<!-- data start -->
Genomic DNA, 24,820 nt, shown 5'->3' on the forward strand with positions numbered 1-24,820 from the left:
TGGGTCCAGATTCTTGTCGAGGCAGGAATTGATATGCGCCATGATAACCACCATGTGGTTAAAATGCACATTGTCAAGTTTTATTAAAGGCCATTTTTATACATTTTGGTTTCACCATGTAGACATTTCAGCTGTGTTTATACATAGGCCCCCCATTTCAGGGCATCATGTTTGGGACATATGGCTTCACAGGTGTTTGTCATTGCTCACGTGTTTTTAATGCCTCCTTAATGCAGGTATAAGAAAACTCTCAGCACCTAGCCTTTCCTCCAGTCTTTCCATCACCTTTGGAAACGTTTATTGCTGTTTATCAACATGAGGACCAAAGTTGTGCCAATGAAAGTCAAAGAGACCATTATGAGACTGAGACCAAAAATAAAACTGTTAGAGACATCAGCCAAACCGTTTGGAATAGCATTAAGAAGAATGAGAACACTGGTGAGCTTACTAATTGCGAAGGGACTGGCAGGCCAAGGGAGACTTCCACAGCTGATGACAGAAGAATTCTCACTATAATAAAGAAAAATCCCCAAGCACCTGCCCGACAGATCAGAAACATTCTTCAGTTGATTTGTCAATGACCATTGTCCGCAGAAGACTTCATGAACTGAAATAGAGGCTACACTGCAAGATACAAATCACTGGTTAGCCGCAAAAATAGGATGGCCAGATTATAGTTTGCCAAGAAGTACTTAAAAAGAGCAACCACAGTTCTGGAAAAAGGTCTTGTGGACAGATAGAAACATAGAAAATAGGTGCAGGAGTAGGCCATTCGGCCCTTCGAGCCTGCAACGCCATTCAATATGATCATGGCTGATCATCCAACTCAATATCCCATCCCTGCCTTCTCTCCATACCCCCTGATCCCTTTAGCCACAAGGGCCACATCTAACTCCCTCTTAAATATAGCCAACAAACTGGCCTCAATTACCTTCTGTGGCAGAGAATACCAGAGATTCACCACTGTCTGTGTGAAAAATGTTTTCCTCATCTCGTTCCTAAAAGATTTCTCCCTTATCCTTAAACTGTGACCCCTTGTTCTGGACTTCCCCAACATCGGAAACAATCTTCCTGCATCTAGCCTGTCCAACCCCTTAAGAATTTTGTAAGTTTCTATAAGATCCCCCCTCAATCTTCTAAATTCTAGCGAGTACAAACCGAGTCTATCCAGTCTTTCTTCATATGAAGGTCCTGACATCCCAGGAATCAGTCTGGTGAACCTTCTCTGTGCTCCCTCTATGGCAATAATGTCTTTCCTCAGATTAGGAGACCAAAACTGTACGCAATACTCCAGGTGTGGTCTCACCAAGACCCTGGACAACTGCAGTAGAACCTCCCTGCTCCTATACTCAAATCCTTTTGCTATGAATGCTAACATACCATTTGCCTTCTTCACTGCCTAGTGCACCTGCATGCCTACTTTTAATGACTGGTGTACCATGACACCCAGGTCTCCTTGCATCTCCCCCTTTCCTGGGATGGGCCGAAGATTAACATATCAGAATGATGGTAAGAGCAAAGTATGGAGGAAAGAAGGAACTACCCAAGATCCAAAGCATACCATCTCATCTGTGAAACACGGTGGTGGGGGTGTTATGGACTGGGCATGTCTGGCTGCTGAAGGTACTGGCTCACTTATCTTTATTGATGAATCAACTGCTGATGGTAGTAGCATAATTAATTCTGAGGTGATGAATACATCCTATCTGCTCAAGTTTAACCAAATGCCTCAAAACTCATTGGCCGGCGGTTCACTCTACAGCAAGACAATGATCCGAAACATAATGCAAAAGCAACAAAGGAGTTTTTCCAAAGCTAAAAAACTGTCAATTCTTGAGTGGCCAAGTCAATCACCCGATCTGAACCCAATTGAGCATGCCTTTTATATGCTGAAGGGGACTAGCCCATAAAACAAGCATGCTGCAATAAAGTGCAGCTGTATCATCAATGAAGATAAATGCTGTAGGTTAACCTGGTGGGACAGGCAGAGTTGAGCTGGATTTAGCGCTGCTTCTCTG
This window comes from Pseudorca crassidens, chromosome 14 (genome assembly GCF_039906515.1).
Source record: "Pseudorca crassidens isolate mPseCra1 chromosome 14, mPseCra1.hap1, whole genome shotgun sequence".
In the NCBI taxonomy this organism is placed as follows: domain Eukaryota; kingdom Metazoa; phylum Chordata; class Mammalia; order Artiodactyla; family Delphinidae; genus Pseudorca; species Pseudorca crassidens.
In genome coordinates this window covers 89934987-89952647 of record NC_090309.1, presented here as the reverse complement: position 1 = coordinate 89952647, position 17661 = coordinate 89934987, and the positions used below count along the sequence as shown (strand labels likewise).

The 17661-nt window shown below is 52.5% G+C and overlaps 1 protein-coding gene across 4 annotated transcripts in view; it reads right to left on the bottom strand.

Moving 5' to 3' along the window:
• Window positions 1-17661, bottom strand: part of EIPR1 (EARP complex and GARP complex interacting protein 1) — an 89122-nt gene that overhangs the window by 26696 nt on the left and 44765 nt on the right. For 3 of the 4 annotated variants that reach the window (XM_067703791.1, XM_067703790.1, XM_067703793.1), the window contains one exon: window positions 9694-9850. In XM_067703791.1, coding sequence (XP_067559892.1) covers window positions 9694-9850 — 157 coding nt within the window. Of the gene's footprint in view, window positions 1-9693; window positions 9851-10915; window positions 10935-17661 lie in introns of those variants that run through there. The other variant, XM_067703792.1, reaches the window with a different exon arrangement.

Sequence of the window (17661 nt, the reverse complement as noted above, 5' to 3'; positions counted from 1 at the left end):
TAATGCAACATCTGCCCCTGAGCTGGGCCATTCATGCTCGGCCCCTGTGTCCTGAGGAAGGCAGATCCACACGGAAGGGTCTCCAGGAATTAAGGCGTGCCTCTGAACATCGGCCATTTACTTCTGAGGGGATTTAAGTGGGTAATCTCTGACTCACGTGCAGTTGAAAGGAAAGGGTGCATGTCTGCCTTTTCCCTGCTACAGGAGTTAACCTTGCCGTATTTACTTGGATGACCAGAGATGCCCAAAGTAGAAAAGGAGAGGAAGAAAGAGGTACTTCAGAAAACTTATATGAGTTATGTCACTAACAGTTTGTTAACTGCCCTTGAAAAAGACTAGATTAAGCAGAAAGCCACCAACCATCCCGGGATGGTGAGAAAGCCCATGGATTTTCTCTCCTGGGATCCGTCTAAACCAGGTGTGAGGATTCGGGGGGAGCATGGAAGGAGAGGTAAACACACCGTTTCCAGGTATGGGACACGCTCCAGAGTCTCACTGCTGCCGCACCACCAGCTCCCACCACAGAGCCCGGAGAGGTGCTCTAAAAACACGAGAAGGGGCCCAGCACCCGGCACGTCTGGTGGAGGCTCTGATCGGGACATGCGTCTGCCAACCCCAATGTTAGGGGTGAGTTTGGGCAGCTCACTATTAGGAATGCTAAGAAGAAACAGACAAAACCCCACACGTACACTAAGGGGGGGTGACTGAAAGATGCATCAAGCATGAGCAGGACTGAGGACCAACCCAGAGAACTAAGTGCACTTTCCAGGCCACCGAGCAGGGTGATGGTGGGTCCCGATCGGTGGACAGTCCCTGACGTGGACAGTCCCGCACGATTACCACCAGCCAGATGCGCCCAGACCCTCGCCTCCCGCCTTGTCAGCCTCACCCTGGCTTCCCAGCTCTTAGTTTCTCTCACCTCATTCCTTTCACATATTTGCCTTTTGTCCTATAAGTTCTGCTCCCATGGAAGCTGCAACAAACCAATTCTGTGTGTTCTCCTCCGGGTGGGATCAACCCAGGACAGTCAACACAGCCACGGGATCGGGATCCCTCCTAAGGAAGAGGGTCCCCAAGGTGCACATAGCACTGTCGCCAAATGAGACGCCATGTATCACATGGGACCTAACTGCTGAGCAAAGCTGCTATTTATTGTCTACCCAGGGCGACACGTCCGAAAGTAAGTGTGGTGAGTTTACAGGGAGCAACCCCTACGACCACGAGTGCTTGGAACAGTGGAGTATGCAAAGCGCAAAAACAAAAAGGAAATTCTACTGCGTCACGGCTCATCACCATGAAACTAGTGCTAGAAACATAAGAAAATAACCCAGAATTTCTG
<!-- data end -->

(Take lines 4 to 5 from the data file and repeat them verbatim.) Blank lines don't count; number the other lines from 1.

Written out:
Source record: "Pseudorca crassidens isolate mPseCra1 chromosome 14, mPseCra1.hap1, whole genome shotgun sequence".
In the NCBI taxonomy this organism is placed as follows: domain Eukaryota; kingdom Metazoa; phylum Chordata; class Mammalia; order Artiodactyla; family Delphinidae; genus Pseudorca; species Pseudorca crassidens.